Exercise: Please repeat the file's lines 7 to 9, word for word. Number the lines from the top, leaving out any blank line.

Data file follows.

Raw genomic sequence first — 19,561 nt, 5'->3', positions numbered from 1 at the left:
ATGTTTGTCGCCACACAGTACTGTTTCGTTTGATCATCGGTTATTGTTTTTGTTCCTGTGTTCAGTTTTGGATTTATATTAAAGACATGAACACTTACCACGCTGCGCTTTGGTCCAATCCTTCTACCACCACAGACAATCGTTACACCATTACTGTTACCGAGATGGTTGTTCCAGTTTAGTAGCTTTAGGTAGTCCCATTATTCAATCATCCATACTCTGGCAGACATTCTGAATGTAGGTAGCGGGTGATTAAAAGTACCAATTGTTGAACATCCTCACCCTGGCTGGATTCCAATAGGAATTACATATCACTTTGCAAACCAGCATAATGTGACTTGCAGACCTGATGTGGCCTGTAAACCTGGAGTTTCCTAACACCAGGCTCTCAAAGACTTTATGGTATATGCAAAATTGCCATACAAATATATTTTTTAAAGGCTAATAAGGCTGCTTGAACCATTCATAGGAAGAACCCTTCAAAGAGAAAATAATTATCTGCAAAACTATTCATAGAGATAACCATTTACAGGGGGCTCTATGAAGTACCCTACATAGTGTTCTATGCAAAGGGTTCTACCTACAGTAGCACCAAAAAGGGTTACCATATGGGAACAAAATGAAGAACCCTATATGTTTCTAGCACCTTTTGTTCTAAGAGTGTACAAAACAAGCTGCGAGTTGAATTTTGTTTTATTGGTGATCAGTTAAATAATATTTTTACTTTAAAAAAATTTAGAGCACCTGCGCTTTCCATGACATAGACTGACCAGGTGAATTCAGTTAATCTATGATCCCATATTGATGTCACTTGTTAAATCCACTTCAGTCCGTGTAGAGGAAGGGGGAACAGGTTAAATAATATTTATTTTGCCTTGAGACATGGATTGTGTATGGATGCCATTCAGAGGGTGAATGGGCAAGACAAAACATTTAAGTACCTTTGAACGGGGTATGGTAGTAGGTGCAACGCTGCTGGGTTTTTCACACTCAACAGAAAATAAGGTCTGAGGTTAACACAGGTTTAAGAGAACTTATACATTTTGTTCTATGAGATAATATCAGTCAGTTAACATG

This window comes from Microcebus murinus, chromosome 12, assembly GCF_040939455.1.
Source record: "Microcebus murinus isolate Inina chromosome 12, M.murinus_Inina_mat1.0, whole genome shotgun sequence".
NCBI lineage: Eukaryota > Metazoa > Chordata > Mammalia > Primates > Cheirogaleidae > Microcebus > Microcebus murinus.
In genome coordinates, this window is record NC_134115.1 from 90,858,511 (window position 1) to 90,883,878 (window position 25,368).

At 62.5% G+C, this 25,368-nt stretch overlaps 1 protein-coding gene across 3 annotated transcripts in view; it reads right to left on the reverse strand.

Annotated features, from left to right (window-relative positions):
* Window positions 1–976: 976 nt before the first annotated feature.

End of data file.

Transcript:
At 62.5% G+C, this 25,368-nt stretch overlaps 1 protein-coding gene across 3 annotated transcripts in view; it reads right to left on the reverse strand.

Annotated features, from left to right (window-relative positions):
* Window positions 1–976: 976 nt before the first annotated feature.